Money plays a role. Though I do not consider it a ‘mistake’ that my budgets for covers and promotions and so on are not large. Actually, it’s all my children’s fault for having these costly demands: they not only want to eat, they also require clothes and hold grandiose expectations of living indoors. Of course I’m aware of the old maxim of ‘speculate to accumulate’, but it’s not only on my own behalf I would be taking the risks. So my writing and publishing adventures are kept as cost neutral as possible — anything I make can go on promotions etc., but not more. I am lucky that I never supposed any fame and fortune; there was nothing ‘at stake’ — except my ego. I am aware that within its genre (or any other) my work is a bit of an ‘odd fish’, failing to meet all the expected tropes and without a snug sub-genre to call its natural home.
Still, I may have bitten off too much here, made too many mistakes due to lack of time and space to focus on the steps along the path from draft to sales. For instance, recently I messed up my ARC (Advanced Reader Copy) phase. You’re meant to have reviews cued up for when you’re book becomes available (unpaid and honest of course), to help sell it off the bat. Only I had technical difficulties with my distribution, had to send out copies by email and forgot to give a deadline, and almost certainly didn’t line up enough reviewers. Unless you have devoted fans, I believe only a fraction of ARC reviewers will actually post a review. Perhaps some don’t want to leave a poor review. That would be a relief, because there is anxiety, too, around low ratings.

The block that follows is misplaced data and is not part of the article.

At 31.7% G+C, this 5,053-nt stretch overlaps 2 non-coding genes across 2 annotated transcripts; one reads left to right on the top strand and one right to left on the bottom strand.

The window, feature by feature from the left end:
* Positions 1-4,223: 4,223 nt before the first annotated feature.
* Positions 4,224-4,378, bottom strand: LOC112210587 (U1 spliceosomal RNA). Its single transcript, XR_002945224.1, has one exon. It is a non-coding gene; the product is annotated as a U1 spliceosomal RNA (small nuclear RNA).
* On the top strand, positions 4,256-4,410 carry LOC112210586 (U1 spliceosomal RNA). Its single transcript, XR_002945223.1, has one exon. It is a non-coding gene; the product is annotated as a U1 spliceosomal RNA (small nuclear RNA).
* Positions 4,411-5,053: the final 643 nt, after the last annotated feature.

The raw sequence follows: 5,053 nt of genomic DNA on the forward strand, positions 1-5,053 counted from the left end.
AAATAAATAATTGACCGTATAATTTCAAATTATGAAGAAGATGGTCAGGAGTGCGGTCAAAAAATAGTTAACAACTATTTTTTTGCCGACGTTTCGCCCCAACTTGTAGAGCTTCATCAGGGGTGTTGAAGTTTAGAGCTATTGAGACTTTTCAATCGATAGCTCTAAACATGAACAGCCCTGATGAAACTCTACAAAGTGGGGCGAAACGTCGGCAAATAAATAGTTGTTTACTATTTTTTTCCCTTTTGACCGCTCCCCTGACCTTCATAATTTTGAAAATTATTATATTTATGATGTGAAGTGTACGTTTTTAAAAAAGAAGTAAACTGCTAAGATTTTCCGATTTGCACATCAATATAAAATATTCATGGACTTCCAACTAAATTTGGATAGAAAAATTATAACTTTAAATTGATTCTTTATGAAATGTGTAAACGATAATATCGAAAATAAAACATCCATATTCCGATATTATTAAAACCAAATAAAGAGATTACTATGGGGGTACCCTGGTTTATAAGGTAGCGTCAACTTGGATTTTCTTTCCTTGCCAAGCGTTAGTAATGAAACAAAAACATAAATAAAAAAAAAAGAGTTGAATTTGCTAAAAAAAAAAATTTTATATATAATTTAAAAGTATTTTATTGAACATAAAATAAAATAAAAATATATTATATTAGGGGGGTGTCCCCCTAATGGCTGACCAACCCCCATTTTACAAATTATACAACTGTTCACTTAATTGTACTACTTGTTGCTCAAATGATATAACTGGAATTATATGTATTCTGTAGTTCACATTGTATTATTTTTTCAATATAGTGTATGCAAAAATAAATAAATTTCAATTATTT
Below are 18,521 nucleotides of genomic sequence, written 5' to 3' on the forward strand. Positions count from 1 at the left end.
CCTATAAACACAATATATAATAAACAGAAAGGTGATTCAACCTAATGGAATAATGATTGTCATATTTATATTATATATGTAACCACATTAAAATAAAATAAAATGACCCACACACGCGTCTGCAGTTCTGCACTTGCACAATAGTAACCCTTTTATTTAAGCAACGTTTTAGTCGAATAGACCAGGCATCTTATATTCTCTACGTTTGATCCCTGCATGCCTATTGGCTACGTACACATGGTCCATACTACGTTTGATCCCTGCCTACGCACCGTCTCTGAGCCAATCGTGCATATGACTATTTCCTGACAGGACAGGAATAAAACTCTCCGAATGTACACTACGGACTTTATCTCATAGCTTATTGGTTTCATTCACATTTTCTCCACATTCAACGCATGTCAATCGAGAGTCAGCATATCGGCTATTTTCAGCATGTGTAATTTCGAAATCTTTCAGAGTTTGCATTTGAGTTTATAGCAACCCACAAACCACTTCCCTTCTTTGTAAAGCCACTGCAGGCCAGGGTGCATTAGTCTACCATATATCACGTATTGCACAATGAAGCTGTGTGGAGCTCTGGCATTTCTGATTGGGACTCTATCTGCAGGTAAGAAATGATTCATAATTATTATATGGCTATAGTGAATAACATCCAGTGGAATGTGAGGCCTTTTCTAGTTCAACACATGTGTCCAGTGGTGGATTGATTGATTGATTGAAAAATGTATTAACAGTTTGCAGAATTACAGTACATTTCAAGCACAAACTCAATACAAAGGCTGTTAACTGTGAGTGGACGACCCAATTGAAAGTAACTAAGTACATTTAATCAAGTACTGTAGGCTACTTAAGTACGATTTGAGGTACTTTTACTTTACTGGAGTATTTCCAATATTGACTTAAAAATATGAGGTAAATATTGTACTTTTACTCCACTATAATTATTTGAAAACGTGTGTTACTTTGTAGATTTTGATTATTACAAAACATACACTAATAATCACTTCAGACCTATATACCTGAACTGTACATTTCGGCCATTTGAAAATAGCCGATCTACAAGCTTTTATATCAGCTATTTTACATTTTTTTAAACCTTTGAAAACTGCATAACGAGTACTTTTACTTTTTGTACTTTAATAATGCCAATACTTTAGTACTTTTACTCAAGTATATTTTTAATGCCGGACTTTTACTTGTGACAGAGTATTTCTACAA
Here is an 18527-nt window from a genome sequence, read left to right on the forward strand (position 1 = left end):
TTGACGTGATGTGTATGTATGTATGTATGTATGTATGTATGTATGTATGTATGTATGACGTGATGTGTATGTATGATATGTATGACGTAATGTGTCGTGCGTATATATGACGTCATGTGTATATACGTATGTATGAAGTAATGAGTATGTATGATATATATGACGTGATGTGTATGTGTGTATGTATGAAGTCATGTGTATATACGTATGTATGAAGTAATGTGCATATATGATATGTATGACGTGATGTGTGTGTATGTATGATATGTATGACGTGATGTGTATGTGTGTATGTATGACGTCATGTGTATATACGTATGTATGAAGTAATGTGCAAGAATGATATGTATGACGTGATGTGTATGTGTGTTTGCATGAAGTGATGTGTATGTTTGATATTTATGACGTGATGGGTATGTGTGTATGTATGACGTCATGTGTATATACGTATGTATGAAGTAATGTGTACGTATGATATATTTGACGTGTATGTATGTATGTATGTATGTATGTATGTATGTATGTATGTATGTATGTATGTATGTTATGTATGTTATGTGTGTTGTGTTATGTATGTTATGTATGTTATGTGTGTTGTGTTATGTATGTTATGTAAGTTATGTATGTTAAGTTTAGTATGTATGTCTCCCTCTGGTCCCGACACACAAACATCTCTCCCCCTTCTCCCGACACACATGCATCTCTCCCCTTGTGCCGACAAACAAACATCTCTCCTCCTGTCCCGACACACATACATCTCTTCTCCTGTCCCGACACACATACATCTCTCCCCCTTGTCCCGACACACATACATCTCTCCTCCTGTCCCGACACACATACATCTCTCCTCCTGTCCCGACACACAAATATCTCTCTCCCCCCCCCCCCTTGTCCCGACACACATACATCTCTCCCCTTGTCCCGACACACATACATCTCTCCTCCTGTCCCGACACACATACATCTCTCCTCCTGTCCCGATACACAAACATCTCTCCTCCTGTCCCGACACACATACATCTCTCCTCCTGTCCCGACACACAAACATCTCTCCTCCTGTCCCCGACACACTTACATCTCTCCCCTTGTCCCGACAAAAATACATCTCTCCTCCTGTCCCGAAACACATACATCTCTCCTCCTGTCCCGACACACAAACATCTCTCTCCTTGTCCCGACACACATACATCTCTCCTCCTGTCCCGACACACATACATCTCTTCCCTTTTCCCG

And Oh, there are numerous other examples. The promotional text I thought was edited within a scintilla of its existence – but wasn’t. The incorrect link I inserted into another promo. The blog reviewer I addressed by the wrong name in an email when one of the kids rushed in with a nose-bleed (did I have to press send or did I fear it would never get it sent otherwise?) And so on.
I have learnt a lot across these areas of self-publishing, enough to understand how much more knowledge there is to acquire. And I don’t think I am a bad writer, even as I accept my stuff is going to be far from everyone’s taste. But I am not sure I can – or should – keep on doing it, self-publish. The more tasks required for one busy person to attend to, the more can go wrong.
Thing is though, could I go back to writing purely for its own satisfaction, without the ‘goal’ of publication?
*Digital History: Twentieth-century revolutions http://www.digitalhistory.uh.edu/disp_textbook.cfm?smtid=2&psid=3176
**Just Publishing Advice, https://justpublishingadvice.com/how-many-kindle-ebooks-are-there/